Indonesian president demands action in wiretap scandal

JAKARTA, Nov 5, 2009 (AFP) - Indonesian President Susilo Bambang Yudhoyono on Thursday demanded the suspension of top police and prosecutors mentioned in wiretap recordings exposing an alleged plot to frame anti-graft investigators.

But the suspensions of chief detective Susno Duadji and Deputy Attorney General Abdul Hakim Ritonga may not be enough to calm public anger over the scandal, amid calls for the police chief and attorney general to resign.

Two Indonesian protesters wear masks featuring images of Chandra Hamzah and Bibit Samad Riyanto, to support the two officials of the Corruption Eradication Commission in Jakarta Nov. 5 (AFP photo)

"I've advised the police chief and the attorney general to suspend those whose names were mentioned in the tape recordings and discharge them from their duties," Yudhoyono told a cabinet meeting.

Yudhoyono has been under mounting pressure to take action after the secret recordings captured senior police and prosecutors discussing ways to apparently frame two deputy chairman of the Corruption Eradication Commission (KPK).

Attorney General Hendarman Supandji, who has ignored repeated calls to resign over corruption within his department, told reporters that Ritonga had informed him of his intention to step down in light of the recordings.

"He met me yesterday to say he was going to resign and this morning he will submit a written statement to me," he said.

National police chief Bambang Hendarso Danuri, who has been a strong supporter of his chief detective even after he emerged as a key player in the alleged plot against the KPK, said Duadji would also resign.

"We can't just sack him. He'll resign for sure ... " he told reporters.

The KPK tapes were played in a nationally televised session of the Constitutional Court on Tuesday, six days after the two KPK officials, Chandra Hamzah and Bibit Samad Riyanto, were arrested by police on corruption charges.

The tapes sparked protests across the country amid widespread public sympathy for the KPK and outrage at rampant corruption within the police force and the Attorney General's Office.

The KPK has made enemies across the spectrum of Indonesian government and administration for its successful corruption prosecutions and its far-reaching powers to wiretap suspects and probe their bank accounts.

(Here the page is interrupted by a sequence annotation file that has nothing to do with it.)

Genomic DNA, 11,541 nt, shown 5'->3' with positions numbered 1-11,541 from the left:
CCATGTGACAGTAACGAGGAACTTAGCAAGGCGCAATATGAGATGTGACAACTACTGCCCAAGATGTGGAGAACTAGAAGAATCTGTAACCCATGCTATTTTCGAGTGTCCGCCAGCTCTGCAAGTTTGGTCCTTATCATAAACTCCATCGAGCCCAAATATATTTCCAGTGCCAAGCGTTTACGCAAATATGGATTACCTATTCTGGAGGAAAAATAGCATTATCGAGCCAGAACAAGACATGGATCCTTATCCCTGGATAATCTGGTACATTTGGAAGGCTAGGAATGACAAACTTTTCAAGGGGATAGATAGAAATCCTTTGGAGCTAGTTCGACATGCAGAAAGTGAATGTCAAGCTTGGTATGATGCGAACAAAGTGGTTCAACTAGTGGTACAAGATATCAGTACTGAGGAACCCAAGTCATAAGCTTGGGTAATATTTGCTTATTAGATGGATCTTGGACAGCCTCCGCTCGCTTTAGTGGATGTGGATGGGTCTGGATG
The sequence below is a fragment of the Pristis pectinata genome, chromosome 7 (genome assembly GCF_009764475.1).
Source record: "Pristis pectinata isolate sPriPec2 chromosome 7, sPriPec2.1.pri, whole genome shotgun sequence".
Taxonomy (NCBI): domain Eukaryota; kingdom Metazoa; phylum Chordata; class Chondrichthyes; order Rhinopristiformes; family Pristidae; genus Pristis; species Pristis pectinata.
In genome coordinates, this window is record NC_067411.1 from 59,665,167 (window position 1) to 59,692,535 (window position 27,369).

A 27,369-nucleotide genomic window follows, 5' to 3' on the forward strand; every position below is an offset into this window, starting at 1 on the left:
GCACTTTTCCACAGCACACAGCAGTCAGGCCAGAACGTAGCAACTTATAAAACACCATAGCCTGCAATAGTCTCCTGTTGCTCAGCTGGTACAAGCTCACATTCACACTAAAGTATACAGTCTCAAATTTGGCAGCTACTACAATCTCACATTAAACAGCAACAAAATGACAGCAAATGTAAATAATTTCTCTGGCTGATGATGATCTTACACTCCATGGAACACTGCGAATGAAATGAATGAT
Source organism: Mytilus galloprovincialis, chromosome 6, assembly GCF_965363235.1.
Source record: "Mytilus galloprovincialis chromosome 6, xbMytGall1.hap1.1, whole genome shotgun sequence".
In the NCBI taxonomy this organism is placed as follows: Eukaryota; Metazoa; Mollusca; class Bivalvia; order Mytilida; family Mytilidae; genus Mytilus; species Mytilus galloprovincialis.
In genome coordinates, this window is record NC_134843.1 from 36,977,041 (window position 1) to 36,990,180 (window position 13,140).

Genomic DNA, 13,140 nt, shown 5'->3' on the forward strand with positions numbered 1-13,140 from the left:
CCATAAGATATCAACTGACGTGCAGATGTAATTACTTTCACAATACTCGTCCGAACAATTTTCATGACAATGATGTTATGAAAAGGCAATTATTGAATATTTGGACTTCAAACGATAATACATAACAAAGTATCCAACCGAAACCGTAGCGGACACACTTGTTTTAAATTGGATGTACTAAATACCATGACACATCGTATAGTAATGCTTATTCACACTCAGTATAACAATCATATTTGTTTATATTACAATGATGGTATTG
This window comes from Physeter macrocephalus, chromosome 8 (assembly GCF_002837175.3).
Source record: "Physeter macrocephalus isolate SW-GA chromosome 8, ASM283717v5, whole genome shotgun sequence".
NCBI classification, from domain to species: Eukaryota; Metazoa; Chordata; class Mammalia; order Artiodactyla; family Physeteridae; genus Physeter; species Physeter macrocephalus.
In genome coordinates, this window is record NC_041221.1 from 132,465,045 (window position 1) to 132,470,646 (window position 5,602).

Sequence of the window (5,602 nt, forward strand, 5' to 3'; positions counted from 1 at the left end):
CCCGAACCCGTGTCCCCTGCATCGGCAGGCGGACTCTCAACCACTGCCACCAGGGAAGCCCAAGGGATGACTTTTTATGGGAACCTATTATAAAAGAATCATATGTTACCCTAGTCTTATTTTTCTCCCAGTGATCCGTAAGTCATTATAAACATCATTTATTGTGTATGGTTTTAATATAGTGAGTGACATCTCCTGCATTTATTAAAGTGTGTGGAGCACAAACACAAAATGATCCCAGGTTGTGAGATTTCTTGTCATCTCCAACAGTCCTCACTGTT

But it has strong support among the public in a country that ranks 126th out of 180 on Transparency International's corruption perceptions index for 2008, alongside Honduras and Libya.

Members of a "fact-finding team" appointed by Yudhoyono on Monday to look into the conduct of the police surrounding the arrests of the anti-graft commissioners said they were already talking about quitting.

"I'm facing a wall with the police, the prosecutors and the country's apparatus," team chairman Adnan Buyung Nasution, an independent lawyer and former democracy activist, told AFP.

Another team member, political analyst and Paramadina University rector Anies Baswedan, added: "The team will discuss whether to quit today. If our recommendations are not followed, yes, I will quit".

The team has demanded the resignations of Duadji and Ritonga and the ongoing detention of Anggodo Widjojo, the brother of a KPK suspect whose taped phone calls to police and prosecutors were played in court on Tuesday.

University of Indonesia political analyst Arbi Sanit said the Indonesian people expected more than the resignations of the chief detective and deputy chief prosecutor.

"It's not enough that only Susno and Ritonga resign, the national police chief and attorney general should also resign if they still want to be respected," he told AFP.

"After they resign, all of them need to be prosecuted legally."

Source: AFP

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